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* Place. Dec. 23, 1858, Francisville, Pa.
“ 18, De Witt, Clinton Co., Iowa.
Payne's Mills, Connecticut.
o 22, 4 Dunkirk, W. New-York.
18, " Sumter.
Died in the city of New York, Jan. 28th, 1859, the Rev. Benjamin Clarke Cutler Parker, A.M., Seaman's Missionary of New York, aged sixty-three years. Mr. Parker was born in Boston, June 6th, 1796, and was the son of the Right Rev. Samuel Parker, D.D., Bishop of Massachusetts. At the age of twenty, he became a communicant of Christ Church, Boston, and soon resolved on the ministry. He entered and graduated at Harvard College, Cambridge, Mass., and was ordained by Bishop Griswold, at St. Michael's Church, Bristol, Rhode Island, in May of 1826. Subsequently, he officiated in Gardiner, Maine; in Lenox, Mass.; in Woodstock, Vermont; in Flushing, New-York; and, finally, in 1842, was appointed Seamen's Chaplain, by the Church Missionary Society for Seamen in the port of New York, where he labored until the time of his death.
Died, in the town of Leesburg, Va., December, 1858, the Rev. David Caldwell, Rector of St. James' Church, Shelbourne Parish. The following are among the resolutions adopted at a meeting of the Vestry, held on Saturday, December 4th :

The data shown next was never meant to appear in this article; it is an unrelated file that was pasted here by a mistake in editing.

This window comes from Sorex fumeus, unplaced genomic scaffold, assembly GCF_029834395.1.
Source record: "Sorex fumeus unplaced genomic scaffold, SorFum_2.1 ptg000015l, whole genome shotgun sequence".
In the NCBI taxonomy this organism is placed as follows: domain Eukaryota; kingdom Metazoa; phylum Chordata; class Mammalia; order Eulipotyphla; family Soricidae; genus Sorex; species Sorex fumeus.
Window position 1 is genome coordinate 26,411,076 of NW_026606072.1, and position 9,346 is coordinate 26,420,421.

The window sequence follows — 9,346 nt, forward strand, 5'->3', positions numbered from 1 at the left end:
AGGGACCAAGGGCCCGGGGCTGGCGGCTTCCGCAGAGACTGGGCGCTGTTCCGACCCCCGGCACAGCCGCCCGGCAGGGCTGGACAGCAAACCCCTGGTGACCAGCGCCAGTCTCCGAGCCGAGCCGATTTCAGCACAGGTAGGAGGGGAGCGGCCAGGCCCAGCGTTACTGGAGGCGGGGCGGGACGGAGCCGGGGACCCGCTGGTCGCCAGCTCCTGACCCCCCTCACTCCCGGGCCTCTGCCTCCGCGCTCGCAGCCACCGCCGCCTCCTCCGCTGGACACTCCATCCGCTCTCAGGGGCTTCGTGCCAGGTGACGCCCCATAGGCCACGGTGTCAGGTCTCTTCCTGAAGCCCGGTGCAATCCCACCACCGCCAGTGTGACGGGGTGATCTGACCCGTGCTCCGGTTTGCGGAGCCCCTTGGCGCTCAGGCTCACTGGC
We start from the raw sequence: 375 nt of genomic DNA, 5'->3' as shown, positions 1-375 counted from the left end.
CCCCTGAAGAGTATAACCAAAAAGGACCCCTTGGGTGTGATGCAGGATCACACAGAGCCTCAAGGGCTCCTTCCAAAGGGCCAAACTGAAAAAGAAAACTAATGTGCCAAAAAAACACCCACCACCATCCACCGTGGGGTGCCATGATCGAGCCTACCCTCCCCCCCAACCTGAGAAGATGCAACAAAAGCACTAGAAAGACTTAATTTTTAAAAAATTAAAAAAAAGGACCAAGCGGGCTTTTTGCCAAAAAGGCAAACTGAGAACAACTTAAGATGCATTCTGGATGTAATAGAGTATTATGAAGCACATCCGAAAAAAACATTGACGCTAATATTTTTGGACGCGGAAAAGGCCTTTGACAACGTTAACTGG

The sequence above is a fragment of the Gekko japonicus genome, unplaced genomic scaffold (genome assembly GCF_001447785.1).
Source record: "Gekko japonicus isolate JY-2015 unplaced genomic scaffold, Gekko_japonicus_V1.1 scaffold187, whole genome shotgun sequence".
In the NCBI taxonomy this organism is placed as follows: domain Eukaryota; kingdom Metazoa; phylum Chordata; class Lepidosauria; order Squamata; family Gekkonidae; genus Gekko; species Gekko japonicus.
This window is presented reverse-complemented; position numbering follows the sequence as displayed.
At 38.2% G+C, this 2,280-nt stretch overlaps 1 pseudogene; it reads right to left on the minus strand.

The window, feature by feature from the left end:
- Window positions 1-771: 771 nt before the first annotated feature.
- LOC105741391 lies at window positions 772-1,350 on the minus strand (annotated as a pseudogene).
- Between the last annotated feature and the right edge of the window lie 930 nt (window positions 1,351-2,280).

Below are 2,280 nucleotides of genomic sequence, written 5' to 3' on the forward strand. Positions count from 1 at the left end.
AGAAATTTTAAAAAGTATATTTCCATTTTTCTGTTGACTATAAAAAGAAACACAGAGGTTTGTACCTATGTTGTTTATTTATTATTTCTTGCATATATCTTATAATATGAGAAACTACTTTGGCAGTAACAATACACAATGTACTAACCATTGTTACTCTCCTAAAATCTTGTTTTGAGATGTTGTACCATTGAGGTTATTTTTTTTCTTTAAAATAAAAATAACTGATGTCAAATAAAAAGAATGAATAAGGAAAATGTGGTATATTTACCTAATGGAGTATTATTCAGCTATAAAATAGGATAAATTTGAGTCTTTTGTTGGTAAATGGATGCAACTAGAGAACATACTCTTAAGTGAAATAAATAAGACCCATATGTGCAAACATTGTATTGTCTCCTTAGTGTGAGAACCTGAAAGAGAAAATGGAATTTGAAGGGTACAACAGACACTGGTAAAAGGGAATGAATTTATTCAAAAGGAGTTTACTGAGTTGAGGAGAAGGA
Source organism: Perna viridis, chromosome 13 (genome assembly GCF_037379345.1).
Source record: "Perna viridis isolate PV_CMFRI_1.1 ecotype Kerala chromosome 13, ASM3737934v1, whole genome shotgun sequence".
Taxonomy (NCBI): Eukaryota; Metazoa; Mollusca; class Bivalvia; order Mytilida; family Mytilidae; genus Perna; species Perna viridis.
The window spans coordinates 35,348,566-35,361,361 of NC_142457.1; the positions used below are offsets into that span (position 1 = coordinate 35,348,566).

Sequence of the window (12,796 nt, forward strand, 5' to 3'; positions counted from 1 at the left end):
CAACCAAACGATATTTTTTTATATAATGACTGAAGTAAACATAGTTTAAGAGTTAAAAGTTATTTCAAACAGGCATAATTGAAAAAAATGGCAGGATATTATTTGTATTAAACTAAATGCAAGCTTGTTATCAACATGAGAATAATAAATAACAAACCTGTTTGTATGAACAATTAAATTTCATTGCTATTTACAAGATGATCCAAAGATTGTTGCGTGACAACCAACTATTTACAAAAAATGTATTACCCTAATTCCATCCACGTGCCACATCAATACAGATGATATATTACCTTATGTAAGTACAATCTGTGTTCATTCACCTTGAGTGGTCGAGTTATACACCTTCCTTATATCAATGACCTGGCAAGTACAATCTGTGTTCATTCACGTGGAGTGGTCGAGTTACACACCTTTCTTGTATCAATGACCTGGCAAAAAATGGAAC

"Resolved, That we sincerely deplore the event, which has taken from his people an exemplary minister of Christ; from his family a devoted husband and father; and from the community a good and useful citizen.
"Resolved, That we do the deceased but justice in awarding to him the character of a learned divine, a faithful pastor, and a fearless and uncompromising advocate of truth and righteousness, as well as a kind and sympathizing counsellor of all who sought instruction from him.
"Resolved, That in testimony of our respect for the memory of our departed friend, we wear the usual badge of mourning for the period of thirty days." · Died, in the city of Philadelphia, the Rev. W. Prescott Hinds, a clergyman of the Church of England, at a very advanced age. Mr. Hinds was possessed or immense wealth, but had never, in this country, discharged any ministerial duties.